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Biodegradable Systems in Tissue Engineering and Regenerative Medicine

The use of enzymes in medical applications has been less extensive as those for other types of industrial applications. For example, pancreatic enzymes have been in use since the nineteenth century for the treatment of digestive disorders. At present, the most successful applications of enzymes in medicine are extracellular, such as topical uses, removal of toxic substances, and the treatment of life-threatening disorders within the blood circulation.9 The production of therapeutic enzymes has progressed, but the costs of enzyme production, isolation, and purication are still too high to make them available for clinical applications. Furthermore, the ability to store unstable enzymes for long periods of time is also a limitation for their more widespread use. Most applications in the biomedical eld are still in the state of basic studies rather than denite applications, owing to the absence of the necessary information on toxicology, hemolysis, allergenicity, immunological reactions, and chemical stability of the system in vivo.9,10 This chapter will focus on the importance of using enzymes in medical applications and, in particular, the use of immobilized enzymes. For that, some aspects of enzyme immobilization technology, including the traditional physical and chemical methods and new immobilization methodologies, based on biological and genetic engineering approaches, will be reviewed. Several examples will be given of immobilized enzymes in various support materials and using different immobilization strategies, according to the objective of their application in the biomedical eld.

17.2 ENZYMES IN MEDICINESince the mid-1950s there has been a considerable increase in both measurement of enzyme activities and the use of puried enzymes in clinical practice. In recent years, many enzymes have been isolated and puried, and this made it possible to use enzymes to determine the concentration of substrates and products of clinical importance. A further development, arising from the increased availability of puried enzymes, has been targeted to enzyme therapy.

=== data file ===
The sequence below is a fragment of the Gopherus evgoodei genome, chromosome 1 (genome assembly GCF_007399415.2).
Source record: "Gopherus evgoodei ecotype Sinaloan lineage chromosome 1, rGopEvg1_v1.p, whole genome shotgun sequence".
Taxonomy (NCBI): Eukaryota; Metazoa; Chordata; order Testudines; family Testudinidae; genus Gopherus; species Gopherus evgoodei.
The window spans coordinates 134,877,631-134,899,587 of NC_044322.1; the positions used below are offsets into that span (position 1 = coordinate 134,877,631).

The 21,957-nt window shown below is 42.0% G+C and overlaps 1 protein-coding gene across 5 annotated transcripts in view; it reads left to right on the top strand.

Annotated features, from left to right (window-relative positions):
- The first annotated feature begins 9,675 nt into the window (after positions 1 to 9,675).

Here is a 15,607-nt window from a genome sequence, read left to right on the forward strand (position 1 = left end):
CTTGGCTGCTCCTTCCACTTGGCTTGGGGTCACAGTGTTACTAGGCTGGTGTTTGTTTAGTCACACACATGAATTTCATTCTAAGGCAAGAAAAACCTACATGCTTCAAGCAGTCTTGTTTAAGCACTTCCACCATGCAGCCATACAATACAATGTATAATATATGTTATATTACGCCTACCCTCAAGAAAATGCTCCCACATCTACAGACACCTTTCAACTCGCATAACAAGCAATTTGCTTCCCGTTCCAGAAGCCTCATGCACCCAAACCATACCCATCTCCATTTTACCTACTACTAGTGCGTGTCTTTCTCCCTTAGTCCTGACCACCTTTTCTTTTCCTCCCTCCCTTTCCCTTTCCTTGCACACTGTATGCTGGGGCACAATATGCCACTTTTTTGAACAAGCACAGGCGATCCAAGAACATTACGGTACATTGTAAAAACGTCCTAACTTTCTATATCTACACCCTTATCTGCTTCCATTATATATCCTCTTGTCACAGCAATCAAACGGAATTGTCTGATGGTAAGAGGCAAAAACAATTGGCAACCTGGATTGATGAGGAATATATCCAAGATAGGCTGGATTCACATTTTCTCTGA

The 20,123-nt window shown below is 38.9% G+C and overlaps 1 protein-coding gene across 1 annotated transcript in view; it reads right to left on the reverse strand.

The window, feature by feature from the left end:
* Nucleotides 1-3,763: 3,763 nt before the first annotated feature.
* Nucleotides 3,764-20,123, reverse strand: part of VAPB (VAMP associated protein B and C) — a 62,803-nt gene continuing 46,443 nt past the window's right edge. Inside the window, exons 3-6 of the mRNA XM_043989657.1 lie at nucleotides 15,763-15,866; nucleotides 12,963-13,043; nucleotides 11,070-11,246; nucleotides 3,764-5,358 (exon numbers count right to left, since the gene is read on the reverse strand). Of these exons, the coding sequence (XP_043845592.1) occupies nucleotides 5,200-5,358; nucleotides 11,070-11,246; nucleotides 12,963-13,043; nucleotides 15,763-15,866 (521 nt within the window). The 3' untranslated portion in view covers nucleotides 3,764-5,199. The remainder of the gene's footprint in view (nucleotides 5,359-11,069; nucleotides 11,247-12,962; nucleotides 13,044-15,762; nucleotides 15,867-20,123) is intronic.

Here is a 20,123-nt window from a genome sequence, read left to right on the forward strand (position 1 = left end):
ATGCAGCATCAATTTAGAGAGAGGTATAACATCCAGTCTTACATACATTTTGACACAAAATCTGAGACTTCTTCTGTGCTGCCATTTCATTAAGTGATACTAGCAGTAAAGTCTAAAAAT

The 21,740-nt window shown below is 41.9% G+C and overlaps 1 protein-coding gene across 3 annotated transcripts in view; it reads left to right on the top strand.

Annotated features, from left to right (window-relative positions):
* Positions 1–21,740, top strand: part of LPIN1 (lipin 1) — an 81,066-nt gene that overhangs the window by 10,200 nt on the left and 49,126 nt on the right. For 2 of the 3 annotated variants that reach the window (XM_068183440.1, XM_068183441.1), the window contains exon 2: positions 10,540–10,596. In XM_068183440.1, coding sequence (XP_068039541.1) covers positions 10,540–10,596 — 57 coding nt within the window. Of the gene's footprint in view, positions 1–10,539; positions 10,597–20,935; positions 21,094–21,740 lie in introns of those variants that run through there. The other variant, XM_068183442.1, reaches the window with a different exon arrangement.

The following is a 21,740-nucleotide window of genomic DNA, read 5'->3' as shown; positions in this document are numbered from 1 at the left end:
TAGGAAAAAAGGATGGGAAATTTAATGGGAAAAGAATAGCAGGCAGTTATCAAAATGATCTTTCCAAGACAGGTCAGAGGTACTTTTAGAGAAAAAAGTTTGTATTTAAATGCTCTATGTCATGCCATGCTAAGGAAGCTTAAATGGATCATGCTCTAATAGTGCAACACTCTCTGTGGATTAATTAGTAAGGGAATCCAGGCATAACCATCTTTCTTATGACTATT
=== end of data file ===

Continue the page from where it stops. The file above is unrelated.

17.2.1 CLINICAL DIAGNOSISThe measurement of enzyme activities in serum is of major importance as an aid in diagnosis, being used as means of monitoring progress after therapy, recovery after surgery, and detection of transplant rejection. Urine can be also analyzed for determination of enzyme activities since the detection of certain enzymes in urine may indicate kidney damage or failure.11 On the other hand, the concentration of certain metabolites in serum or urine may be determined by enzymatic methods. The method consists of using an enzyme to transform a metabolite into its product and then estimate the amount of transformed substrate. The use of enzymatic methods presents several advantages, such as the high specicity of the enzyme to estimate the concentration of the metabolite in the presence of other substances, avoiding the need of purication steps prior to chemical analysis. In addition, enzymatic reactions are performed at mild conditions, allowing the analysis of labile compounds that would be degraded by harsher chemical methods. The cost of puried enzymes may be, however, too high to support routine analysis, but the use of immobilized enzymes allows for enzyme reuse and the application of immobilized enzymes for diagnostic assays and as biosensors will be further discussed in Section 17.3.2.4 of this chapter. The determination of serum metabolites in serum by enzymatic methods includes a wide range of substances such as glucose, uric acid, urea, cholesterol, cholesterol esters, triglycerides, and creatine, among others.11